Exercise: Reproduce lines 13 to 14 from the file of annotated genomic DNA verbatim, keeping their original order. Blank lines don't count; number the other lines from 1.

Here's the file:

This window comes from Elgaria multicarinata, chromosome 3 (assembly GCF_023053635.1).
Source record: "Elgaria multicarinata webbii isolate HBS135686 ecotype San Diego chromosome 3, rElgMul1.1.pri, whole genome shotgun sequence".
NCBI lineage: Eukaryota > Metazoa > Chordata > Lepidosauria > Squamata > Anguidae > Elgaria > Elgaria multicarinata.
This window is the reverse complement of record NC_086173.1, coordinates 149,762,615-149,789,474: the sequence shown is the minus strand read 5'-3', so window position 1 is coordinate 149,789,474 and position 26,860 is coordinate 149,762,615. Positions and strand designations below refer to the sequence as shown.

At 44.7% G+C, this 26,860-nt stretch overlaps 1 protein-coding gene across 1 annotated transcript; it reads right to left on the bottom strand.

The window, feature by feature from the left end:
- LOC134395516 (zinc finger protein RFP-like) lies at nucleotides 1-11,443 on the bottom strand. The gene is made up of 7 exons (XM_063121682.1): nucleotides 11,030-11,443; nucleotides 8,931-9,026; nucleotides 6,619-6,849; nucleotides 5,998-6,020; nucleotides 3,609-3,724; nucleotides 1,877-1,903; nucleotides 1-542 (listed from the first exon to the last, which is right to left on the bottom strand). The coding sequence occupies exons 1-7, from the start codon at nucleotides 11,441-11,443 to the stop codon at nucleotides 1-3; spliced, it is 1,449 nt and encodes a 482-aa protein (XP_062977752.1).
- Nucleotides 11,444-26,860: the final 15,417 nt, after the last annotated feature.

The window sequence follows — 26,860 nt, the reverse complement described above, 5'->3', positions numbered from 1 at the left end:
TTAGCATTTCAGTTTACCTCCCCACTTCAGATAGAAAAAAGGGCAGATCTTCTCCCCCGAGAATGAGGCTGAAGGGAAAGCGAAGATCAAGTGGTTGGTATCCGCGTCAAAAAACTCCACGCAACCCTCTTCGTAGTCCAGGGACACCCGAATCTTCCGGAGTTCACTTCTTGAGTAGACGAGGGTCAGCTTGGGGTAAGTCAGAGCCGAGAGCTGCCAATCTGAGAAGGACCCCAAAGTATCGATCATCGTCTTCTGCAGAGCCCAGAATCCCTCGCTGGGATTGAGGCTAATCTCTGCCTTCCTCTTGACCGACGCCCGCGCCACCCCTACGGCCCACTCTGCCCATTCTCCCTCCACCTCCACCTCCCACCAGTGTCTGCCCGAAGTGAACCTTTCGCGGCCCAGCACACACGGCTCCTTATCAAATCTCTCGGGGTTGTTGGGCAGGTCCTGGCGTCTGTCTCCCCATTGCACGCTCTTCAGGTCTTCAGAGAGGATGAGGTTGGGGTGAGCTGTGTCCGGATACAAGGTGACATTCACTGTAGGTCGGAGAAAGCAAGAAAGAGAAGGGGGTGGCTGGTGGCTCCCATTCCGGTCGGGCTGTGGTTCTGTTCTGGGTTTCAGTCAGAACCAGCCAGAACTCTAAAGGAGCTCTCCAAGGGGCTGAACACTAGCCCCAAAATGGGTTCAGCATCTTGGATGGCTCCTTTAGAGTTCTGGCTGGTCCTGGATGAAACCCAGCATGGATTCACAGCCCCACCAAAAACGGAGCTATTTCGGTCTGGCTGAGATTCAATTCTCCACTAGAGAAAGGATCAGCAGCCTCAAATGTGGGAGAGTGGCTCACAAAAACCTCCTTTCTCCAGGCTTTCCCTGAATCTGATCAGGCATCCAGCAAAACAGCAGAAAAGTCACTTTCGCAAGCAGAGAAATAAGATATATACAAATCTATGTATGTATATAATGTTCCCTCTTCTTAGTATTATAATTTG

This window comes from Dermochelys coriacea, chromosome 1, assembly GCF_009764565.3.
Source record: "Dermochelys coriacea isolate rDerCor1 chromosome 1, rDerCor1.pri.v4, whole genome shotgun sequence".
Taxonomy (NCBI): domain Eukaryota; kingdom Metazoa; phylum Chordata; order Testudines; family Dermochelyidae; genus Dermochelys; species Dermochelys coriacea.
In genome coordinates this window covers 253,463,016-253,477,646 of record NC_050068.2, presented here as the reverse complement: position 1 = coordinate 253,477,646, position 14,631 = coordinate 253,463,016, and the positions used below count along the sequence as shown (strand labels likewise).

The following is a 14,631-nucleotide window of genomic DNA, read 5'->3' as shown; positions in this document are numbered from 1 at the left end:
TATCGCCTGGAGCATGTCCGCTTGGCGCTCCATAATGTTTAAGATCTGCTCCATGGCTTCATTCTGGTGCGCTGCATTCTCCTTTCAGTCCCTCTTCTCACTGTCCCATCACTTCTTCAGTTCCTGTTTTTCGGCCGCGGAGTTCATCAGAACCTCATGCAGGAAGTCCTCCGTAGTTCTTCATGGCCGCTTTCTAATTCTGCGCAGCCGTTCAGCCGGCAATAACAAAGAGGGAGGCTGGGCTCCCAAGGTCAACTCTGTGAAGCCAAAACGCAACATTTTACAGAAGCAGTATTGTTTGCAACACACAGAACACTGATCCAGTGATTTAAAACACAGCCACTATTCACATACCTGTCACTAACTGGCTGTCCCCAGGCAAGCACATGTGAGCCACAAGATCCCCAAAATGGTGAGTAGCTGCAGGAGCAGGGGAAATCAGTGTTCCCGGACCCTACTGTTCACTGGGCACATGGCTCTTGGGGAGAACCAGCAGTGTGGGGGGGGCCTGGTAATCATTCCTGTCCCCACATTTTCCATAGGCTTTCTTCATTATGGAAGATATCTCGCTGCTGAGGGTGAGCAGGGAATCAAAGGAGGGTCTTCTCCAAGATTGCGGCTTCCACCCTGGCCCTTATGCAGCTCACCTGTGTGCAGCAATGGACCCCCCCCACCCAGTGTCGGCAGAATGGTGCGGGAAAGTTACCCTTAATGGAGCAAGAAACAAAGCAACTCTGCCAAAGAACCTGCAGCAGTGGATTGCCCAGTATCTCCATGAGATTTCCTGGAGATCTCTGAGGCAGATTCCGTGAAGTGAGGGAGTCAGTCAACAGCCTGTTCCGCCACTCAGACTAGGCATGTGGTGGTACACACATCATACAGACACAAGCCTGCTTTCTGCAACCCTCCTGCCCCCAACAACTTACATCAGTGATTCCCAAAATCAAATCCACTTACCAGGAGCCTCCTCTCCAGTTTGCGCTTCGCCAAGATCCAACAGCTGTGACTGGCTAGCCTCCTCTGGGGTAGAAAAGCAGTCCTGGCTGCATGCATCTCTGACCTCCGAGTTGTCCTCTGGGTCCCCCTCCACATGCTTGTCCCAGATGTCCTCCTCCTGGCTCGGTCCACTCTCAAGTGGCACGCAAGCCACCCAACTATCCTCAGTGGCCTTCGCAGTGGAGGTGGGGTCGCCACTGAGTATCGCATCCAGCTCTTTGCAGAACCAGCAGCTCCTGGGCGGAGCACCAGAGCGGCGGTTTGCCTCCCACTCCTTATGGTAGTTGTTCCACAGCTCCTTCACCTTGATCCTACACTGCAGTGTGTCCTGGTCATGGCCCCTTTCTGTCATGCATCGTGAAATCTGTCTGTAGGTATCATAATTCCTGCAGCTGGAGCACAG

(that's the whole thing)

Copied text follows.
Taxonomy (NCBI): domain Eukaryota; kingdom Metazoa; phylum Chordata; order Testudines; family Dermochelyidae; genus Dermochelys; species Dermochelys coriacea.
In genome coordinates this window covers 253,463,016-253,477,646 of record NC_050068.2, presented here as the reverse complement: position 1 = coordinate 253,477,646, position 14,631 = coordinate 253,463,016, and the positions used below count along the sequence as shown (strand labels likewise).